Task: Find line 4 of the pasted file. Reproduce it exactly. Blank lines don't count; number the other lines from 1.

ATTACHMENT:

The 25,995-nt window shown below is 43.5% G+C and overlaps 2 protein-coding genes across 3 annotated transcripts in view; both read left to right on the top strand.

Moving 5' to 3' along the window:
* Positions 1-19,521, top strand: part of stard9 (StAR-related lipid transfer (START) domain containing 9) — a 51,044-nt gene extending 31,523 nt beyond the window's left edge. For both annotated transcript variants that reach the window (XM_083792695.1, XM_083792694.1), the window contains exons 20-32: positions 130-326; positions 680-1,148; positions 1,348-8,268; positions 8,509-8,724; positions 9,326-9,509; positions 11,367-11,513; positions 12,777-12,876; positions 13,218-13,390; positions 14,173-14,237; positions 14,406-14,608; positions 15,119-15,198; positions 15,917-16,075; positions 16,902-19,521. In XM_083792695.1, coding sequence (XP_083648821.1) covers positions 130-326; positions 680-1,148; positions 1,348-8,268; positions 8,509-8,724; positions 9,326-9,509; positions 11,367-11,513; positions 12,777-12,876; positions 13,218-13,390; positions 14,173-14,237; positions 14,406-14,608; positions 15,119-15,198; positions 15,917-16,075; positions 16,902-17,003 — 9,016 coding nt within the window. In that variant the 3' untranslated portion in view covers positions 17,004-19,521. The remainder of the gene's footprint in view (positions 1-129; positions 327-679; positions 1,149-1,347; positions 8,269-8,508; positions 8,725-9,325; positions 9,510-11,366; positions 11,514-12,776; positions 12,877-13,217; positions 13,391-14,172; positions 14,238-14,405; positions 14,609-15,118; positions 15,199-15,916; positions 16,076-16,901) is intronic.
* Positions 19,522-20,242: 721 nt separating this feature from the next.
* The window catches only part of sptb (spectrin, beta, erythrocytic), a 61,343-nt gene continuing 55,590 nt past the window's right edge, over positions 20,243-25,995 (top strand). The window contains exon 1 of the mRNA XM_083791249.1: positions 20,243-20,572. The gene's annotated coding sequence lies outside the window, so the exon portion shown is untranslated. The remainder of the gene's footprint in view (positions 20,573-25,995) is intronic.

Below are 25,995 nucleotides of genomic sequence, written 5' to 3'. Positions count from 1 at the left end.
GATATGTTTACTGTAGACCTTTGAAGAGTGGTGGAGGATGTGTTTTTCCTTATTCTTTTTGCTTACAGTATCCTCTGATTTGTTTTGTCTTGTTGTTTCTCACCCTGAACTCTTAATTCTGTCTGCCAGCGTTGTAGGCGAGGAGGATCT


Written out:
* Positions 19,522-20,242: 721 nt separating this feature from the next.